The Statesman - 13 September, 2016
The working class loses a friend
Around 18 years ago, taking time off from a seminar on street vendors at the Tata Institute of Social Sciences (TISS), Sharit Bhowmik took a student to a fishery co-operative near Mumbai. He had recently declined the position of director, TISS and the student asked him why. He said had he accepted the offer, he would not be able to do the kind of work that was important to him. The response typified Bhowmik, scholar, teacher, activist, advocate for the rights of working class, mentor, friend and amongst India’s most respected sociologists, whom I have the honour of calling my teacher.
It was probably his ancestry — he came from a tea estate owning family in the Dooars, in West Bengal — that exposed him to the struggles of the tea estate workers and he identified entirely with their struggle. One of his last lectures, in August 2016, was on the plight of tea estate workers — the second Gautam Ghosh Memorial Oration in Kolkata under the aegis of the Association for Protection of Democratic Rights. The lecture was named: Obohelito, Nipirito, Cha-Bagan Shramik (The neglected, troubled, tea garden worker). He followed it up with a visit to the Dooars for a meeting on setting up a tea estate workers’ co-operative in a closed garden.
A card-holding member of the Communist Party of India till his last, Bhowmik was remarkable in that he was never dogmatic and always a strong defender of those who were for moving towards reunification of communist parties in India through open and friendly inner-party discussion on the past of the CPI, particularly its relationship with the CPI(M). His unflinching commitment to the cause of the working class was proved when he had set up a master’s degree course on globalization and labour, exclusively for trade union activists at the Tata Institute of Social Sciences, Mumbai, where he was head of labour studies.
Bhowmik’s academic journey began at the University of North Bengal in 1980 and ended with his retirement in 2014 from TISS, via Indian Institute of Management (Kolkata), Delhi School of Economics and University of Mumbai. During this period, he served as a professor of sociology as well as dean of Labour Studies; became the National Fellow at the Indian Council of Social Science Research; member of various academic bodies and research institutions as served on the editorial board of several journals. He wrote a dozen of books and nearly a hundred papers.
Internationally acclaimed scholar he may have been but Bhowmik was extremely down-to-earth and democratic. As his master’s students at the University of North Bengal, where he began his academic career, in the early eighties, we were encouraged to express our opinion and even challenge his ideas. He commanded respect, whether it was of a student, a slum dweller, a renowned academic, a high official or a street vendor and was equally at ease with everyone and in every circumstance. Probably this was because of the self-assurance his tremendous scholarship invested him with.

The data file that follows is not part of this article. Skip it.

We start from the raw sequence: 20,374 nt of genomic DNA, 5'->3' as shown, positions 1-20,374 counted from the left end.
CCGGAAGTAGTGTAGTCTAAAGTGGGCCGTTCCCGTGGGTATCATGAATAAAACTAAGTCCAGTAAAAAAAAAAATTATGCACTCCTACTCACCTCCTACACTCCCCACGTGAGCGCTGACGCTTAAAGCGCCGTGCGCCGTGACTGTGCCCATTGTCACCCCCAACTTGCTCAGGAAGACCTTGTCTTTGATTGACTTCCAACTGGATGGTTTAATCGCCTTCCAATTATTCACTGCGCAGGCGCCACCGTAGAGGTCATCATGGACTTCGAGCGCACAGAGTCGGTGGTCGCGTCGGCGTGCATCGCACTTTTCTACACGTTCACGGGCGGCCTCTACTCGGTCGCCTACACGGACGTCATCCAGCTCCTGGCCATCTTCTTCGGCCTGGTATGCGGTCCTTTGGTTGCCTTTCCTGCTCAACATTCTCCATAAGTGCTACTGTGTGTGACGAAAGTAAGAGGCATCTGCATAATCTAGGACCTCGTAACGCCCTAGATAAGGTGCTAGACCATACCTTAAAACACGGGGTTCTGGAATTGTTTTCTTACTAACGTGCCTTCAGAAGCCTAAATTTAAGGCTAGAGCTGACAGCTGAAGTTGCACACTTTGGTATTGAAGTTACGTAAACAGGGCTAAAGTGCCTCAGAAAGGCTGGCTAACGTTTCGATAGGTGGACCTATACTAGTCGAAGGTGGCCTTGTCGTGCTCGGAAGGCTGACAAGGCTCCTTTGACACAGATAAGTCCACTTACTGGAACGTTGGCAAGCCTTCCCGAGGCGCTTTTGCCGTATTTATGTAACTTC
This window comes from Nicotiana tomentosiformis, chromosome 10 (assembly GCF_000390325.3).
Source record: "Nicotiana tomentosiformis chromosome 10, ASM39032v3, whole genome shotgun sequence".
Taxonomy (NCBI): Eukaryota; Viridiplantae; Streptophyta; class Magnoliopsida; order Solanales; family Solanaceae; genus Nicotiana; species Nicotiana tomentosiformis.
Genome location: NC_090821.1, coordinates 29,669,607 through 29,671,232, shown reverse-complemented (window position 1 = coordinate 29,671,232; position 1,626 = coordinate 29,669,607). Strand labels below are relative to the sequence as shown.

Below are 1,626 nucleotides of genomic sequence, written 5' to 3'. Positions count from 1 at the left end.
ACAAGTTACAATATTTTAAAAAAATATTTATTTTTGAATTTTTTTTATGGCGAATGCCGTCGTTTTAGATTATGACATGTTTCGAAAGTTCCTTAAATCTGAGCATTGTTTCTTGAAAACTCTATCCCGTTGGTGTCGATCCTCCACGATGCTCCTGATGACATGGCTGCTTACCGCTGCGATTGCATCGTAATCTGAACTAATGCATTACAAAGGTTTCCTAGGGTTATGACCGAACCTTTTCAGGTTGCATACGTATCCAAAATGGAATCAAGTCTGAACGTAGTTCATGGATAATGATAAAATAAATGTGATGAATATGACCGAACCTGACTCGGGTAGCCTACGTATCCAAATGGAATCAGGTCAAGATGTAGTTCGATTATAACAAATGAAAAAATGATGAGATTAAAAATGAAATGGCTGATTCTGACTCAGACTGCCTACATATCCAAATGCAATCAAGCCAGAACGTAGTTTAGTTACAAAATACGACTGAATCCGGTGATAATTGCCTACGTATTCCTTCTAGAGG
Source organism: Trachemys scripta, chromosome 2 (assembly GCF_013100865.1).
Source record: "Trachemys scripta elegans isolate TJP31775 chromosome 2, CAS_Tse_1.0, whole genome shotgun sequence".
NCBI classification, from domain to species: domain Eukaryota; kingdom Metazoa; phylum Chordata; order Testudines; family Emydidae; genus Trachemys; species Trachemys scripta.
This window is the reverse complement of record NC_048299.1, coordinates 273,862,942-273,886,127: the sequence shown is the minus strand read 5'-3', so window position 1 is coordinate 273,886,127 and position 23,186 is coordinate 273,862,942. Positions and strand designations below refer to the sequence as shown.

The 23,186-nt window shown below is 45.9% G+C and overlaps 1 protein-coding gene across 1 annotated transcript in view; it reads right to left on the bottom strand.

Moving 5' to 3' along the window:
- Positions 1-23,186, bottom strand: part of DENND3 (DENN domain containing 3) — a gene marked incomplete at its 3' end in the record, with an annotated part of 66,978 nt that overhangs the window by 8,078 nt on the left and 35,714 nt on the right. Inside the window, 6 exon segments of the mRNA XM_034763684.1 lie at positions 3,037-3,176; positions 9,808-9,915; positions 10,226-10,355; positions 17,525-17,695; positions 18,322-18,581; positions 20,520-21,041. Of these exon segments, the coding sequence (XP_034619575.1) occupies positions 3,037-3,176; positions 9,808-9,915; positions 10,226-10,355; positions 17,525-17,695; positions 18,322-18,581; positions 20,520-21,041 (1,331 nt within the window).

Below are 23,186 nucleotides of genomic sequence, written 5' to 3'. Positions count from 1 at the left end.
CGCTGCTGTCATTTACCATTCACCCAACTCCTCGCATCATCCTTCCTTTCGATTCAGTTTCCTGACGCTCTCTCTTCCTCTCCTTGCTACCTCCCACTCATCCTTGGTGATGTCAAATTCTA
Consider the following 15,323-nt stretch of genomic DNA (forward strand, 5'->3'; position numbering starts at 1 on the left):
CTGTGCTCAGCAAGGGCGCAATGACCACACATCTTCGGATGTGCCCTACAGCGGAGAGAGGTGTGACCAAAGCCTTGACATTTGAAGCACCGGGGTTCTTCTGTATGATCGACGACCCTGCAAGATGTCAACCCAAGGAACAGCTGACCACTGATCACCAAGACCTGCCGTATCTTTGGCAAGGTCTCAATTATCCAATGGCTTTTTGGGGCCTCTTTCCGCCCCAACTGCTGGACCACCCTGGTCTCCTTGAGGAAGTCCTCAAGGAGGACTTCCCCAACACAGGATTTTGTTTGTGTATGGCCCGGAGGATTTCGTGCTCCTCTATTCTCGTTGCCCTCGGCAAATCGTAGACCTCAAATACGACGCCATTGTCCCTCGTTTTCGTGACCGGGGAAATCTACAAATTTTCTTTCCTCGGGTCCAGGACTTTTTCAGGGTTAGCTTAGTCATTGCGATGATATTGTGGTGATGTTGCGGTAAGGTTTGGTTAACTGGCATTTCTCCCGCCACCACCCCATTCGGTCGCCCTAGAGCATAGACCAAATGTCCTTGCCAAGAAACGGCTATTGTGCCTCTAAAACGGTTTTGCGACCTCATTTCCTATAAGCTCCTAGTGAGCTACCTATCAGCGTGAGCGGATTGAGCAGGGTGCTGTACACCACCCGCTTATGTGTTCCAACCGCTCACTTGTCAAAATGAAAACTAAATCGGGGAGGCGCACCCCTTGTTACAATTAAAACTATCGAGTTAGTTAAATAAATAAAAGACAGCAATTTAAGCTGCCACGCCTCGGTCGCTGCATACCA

He had no hesitation in calling a spade a spade and did not worry about the consequences of such outspokenness and even adversaries ended up respecting him. It was, however, in the company of friends that he reveled. Sharit Bhowmik loved people. He cherished the Bengali institution of “adda” and when he visited me in Kelowna, BC, Canada, last summer, he was more interested in meeting people than seeing the “beautiful British Columbia”. Everyone had access to him as he engaged with one and all in a familial spirit; his immense scholarship soon winning him the sobriquet of “wikie”.
Was he careless about his health? Was 68 years too old? India’s life expectancy for men is 67.3 years. Sharit Bhowmik was, however, never “tired”. Close friends from the field of medicine say that too much travel, often overseas; irregular hours; inadequate sleep; lack of proper diet; stress and strain could have aggravated the state of his health because he never could refuse any call for the cause of working class.
Padma Shri Renana Jhabvala, (1990), renowned social activist, writer, and long-time associate of SEWA (Self Employed Women’s Association) writes in a book: “The street vendors need champions who will promote a positive view of them ...[O]ne such champion is Sharit Bhowmik ... [T]he combined efforts of these ‘champions’ of street vendors have led to two new perceptions internationally”.
His own organization LEARN (Labour Education And Research Network), of the most vulnerable informal female workers, of which he was founder-chairperson, won the Hindustan Times award for Mumbai in 2013, given to organizations contributing significantly to the life of the people of Mumbai. Once he set up LEARN, he did not interfere in its everyday activities for he believed in and practiced developing organic leadership.
Sharit Bhowmik passed away in Bangkok on September 8, where he was attending a seminar on street vendors. He fought for 14 days after having gone into a coma, following complications of undiagnosed pneumonia and a massive cardiac arrest. I lost my teacher, my mentor, my most trusted friend and my comrade. He is survived by his wife Meenakshi and son Abhik who live in Mumbai and, of course, hundreds of students, colleagues, followers, admirers, friends, and comrades.
The writer was a student of Sharit Bhowmik and teaches sociology at the University of British Columbia-Okanagan